Prague: 1988-1989. A4, reproduced typescript to rectos and versos (most issues offset, a few xeroxed); stapled to left margin or upper left corners; 22–38 pp. per issue. Each with numerous photographs and illustrations. A few issues lightly worn, due to being widely circulated and well read, but all complete and in good to very good condition. Item #6092
Two complete yearly runs, all published (excepting two “zero” issues published in 1987), of the most important publishing platform for Czechoslovak dissidents in the late 1980s, during the tumuluous period that would lead to the so-called Velvet Revolution in winter of 1989. “The independent newspaper Lidové noviny was launched in January 1988 with uncensored material about such topics as East-West disarmament talks and the Soviet role in Afghanistan… [It] published original interviews with Michael Dukakis, George Bush, Alexander Dub ek, and Milovan Djilas, and was probably the most prominent samizdat periodical in Czechoslovakia as of March 1989” (Sabrina P. Ramet, Social Currents in Eastern Europe, Duke University Press, 1995, p. 133).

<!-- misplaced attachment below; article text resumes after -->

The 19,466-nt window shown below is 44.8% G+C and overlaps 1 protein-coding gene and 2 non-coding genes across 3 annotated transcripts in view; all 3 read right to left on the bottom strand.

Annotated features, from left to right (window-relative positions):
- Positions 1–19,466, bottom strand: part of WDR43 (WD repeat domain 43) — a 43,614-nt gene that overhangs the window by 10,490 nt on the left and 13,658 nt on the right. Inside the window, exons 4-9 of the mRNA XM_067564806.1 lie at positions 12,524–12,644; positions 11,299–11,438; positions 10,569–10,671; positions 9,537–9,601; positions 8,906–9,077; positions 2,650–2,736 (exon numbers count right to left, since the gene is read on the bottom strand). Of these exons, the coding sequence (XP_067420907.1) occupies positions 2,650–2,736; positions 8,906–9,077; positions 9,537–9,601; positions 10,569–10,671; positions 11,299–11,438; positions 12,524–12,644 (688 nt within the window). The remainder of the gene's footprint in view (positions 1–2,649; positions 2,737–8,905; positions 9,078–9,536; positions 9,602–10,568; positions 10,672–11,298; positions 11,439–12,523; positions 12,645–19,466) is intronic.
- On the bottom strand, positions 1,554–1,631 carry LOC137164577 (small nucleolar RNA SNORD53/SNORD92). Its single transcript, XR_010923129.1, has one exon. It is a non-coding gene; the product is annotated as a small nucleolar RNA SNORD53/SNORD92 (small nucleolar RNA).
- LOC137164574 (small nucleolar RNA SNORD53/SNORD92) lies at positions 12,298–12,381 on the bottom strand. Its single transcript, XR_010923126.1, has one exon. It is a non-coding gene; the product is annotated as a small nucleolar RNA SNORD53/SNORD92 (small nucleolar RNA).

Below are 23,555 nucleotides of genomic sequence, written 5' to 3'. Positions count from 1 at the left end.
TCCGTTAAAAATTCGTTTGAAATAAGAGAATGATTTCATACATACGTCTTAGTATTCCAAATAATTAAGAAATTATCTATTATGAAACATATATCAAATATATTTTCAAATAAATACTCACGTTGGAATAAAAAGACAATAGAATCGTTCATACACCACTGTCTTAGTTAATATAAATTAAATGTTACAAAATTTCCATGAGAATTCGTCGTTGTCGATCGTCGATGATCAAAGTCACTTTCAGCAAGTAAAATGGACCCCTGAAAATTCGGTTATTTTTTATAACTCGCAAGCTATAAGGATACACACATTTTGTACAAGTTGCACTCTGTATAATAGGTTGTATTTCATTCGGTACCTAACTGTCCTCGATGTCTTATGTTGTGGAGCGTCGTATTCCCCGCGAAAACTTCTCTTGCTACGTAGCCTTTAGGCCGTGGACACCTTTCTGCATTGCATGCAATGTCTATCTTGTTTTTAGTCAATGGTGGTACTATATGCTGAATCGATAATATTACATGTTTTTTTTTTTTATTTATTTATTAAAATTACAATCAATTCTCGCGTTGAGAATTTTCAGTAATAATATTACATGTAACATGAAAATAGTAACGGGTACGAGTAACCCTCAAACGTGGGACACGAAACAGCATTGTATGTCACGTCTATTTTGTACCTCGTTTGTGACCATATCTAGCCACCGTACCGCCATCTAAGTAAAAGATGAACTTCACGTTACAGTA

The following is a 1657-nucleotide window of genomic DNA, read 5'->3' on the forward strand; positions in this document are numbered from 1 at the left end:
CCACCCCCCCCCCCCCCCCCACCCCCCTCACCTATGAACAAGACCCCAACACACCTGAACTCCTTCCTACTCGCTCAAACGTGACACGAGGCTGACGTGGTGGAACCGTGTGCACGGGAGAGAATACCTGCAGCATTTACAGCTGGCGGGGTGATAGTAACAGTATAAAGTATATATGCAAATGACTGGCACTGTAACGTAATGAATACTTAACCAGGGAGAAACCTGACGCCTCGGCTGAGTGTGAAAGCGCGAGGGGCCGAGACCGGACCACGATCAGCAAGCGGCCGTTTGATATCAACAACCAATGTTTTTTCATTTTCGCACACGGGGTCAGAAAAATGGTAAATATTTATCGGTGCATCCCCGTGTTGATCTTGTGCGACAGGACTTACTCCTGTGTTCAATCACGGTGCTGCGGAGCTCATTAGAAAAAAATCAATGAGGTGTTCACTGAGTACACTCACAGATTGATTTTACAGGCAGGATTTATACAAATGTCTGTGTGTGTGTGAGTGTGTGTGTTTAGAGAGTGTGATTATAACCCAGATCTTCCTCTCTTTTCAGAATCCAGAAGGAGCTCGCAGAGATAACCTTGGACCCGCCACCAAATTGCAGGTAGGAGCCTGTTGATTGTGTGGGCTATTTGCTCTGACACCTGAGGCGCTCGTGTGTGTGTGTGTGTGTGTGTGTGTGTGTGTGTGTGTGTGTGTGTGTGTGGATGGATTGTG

Approximately 350 copies were printed each month; the rest of the distribution depended on further mimeographed copies and illicit xeroxing. This set consists primarly of original offset copies, reproducing text and images, with a few xeroxed issues. Unprecedented in its coverage of the anti-communist demonstrations starting in January 1988, Lidové noviny refused to back down after threats of imprisonment. It consistently attempted to legalize its activities through a series of unsuccessful lawsuits and appeals. Lidové noviny was one of few samizdat publications that managed to reach a readership beyond underground intellectuals and dissidents, and it is credited with maintaining the momentum of protest that began with the winter 1988 demonstrations. With regular contributions by Václav Havel, Ludvík Vaculík, Jiří Černý (who reviews the rock music scene, for instance), Petr Pithart, Jan Lukeš (the film critic), and many others. Also contains Arthur Miller’s plea to the leaders to release Havel from prison. The final issue (vol. II, no. 12) was printed officially, on newsprint, and features Havel’s printed farewell to the samizdat version of “People’s News” – written shortly before he would become the first democratically elected president of the post-communist Czechoslovak Republic. Rare complete.